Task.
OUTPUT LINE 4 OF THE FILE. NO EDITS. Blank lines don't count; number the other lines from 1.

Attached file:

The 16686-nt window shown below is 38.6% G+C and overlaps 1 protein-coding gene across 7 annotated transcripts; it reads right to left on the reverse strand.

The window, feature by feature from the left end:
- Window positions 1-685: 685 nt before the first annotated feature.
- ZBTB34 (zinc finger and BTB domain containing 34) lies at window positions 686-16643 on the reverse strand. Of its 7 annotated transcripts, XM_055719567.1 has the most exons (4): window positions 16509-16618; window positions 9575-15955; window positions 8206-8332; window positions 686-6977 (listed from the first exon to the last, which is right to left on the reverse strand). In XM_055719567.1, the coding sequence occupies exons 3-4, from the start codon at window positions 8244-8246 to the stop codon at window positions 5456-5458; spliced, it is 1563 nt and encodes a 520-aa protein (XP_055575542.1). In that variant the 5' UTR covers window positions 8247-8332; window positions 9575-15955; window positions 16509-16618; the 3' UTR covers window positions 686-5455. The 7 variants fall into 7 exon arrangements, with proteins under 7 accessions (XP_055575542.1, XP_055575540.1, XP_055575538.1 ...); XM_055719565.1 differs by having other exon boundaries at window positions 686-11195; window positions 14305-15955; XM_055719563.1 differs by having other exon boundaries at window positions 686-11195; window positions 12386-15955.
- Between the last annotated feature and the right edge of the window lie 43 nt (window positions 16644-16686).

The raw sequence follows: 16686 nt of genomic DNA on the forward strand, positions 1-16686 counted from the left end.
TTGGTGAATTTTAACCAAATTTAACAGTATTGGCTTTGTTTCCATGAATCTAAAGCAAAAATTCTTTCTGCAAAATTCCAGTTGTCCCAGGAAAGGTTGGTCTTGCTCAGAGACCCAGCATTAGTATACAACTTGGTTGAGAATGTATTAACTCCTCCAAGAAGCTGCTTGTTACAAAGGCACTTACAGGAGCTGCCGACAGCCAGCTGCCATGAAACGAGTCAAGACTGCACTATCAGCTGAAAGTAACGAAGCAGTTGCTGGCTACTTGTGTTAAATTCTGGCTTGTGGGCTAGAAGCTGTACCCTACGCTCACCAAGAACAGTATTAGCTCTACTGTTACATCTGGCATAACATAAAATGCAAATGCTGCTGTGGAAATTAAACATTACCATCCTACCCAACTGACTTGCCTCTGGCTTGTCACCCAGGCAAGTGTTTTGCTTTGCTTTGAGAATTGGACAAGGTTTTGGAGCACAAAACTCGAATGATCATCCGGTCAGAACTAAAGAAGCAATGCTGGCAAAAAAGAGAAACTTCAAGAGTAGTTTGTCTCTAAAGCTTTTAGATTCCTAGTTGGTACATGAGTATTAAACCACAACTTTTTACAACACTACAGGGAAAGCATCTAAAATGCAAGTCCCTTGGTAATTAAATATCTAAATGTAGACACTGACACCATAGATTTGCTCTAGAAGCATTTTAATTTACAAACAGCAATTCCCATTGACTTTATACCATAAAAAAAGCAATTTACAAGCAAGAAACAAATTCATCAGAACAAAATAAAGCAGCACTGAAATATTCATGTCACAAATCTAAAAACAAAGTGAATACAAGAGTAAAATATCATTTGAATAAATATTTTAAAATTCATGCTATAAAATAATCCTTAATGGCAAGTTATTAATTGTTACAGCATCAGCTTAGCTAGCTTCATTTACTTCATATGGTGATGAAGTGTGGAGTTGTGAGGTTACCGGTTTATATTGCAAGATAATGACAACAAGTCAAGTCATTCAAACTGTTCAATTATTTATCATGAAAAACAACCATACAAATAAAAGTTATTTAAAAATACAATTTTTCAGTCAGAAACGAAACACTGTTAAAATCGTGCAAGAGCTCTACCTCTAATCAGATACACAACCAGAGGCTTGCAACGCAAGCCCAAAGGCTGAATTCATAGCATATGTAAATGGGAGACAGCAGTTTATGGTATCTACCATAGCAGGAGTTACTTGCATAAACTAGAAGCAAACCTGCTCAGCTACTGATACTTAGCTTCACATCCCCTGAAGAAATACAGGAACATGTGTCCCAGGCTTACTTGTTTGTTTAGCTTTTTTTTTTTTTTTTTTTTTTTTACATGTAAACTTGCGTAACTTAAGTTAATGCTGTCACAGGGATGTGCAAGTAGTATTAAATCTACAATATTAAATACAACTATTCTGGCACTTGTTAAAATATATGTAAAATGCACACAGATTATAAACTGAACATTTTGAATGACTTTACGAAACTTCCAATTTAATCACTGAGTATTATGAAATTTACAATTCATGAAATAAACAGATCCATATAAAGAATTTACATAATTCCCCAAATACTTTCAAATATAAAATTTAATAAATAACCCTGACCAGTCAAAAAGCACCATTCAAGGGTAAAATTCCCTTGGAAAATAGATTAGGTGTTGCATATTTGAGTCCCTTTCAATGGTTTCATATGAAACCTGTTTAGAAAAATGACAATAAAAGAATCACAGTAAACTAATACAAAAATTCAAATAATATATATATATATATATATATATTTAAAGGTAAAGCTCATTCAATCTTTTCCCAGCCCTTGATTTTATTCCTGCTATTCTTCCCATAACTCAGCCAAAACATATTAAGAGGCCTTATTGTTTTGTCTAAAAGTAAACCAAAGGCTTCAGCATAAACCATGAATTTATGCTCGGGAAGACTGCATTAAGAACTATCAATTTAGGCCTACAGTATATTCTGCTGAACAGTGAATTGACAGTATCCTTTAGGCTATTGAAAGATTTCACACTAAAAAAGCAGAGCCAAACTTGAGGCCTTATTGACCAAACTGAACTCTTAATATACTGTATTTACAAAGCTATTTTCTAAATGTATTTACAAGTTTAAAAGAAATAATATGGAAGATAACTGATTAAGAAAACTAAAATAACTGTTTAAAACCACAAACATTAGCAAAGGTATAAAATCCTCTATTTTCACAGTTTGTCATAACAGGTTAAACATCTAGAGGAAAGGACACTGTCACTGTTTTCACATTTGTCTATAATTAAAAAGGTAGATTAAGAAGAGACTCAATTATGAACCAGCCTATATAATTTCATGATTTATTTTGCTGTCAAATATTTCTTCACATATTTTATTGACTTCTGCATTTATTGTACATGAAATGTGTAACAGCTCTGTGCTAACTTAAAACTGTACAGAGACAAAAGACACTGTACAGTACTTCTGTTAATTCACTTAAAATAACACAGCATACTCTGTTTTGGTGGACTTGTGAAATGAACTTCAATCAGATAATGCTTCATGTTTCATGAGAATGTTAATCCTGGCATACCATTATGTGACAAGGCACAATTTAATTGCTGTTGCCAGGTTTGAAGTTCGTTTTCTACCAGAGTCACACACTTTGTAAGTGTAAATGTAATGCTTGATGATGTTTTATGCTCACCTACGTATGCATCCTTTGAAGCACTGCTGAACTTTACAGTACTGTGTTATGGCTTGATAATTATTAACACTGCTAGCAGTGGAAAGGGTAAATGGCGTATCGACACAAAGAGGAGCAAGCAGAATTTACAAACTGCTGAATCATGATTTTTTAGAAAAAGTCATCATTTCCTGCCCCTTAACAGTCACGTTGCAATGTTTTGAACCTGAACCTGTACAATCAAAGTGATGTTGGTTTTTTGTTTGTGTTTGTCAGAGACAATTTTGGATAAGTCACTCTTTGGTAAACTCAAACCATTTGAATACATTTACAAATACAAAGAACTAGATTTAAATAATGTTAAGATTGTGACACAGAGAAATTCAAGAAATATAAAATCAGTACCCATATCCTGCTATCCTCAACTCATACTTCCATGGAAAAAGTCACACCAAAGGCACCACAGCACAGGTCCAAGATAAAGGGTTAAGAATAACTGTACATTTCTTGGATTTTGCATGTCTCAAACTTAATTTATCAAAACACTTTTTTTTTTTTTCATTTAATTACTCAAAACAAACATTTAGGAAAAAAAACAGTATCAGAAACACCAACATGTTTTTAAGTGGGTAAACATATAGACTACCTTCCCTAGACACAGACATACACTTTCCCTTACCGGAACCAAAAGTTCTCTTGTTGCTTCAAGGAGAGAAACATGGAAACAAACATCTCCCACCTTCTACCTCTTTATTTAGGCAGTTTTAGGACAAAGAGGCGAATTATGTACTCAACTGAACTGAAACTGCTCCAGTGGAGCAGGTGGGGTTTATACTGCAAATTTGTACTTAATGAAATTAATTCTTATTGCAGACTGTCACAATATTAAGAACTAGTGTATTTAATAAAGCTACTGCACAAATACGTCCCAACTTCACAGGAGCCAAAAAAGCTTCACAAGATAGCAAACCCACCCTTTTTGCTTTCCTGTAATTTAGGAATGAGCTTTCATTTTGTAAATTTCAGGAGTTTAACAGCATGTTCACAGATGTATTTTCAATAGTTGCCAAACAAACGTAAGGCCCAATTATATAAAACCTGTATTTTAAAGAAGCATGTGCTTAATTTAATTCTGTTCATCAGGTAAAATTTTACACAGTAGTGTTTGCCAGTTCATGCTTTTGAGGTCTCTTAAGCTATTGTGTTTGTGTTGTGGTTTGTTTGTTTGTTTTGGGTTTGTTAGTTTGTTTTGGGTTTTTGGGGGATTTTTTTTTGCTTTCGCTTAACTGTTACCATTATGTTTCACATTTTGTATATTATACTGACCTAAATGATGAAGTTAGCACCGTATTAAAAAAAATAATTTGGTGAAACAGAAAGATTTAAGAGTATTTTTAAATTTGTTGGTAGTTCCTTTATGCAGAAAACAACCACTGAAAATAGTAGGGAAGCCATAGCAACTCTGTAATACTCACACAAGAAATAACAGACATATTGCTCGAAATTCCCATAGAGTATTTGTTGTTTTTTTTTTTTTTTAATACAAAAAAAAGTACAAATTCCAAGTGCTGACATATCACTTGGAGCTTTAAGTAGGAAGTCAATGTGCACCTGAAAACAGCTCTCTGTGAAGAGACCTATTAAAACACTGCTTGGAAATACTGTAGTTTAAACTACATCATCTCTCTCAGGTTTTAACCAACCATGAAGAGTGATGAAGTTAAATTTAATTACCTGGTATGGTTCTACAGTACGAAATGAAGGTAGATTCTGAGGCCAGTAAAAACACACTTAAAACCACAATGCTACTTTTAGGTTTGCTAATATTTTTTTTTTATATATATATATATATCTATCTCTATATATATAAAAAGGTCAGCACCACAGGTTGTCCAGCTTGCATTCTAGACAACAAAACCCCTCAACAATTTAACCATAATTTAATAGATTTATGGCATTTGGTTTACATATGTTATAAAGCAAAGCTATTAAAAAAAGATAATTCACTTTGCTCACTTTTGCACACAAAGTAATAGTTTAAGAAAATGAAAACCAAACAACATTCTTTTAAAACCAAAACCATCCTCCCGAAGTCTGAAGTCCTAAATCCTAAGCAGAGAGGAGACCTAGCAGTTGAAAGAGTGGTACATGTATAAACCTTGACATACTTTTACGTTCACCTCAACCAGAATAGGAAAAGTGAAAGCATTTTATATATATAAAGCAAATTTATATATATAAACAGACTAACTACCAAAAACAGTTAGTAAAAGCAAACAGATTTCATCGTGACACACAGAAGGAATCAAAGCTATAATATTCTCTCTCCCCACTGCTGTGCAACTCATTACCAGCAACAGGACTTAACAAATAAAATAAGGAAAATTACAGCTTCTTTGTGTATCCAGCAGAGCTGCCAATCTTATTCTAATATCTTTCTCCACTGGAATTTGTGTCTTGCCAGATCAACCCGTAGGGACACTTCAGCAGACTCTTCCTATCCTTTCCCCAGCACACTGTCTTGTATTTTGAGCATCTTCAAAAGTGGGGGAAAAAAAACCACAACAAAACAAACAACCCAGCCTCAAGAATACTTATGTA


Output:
- ZBTB34 (zinc finger and BTB domain containing 34) lies at window positions 686-16643 on the reverse strand. Of its 7 annotated transcripts, XM_055719567.1 has the most exons (4): window positions 16509-16618; window positions 9575-15955; window positions 8206-8332; window positions 686-6977 (listed from the first exon to the last, which is right to left on the reverse strand). In XM_055719567.1, the coding sequence occupies exons 3-4, from the start codon at window positions 8244-8246 to the stop codon at window positions 5456-5458; spliced, it is 1563 nt and encodes a 520-aa protein (XP_055575542.1). In that variant the 5' UTR covers window positions 8247-8332; window positions 9575-15955; window positions 16509-16618; the 3' UTR covers window positions 686-5455. The 7 variants fall into 7 exon arrangements, with proteins under 7 accessions (XP_055575542.1, XP_055575540.1, XP_055575538.1 ...); XM_055719565.1 differs by having other exon boundaries at window positions 686-11195; window positions 14305-15955; XM_055719563.1 differs by having other exon boundaries at window positions 686-11195; window positions 12386-15955.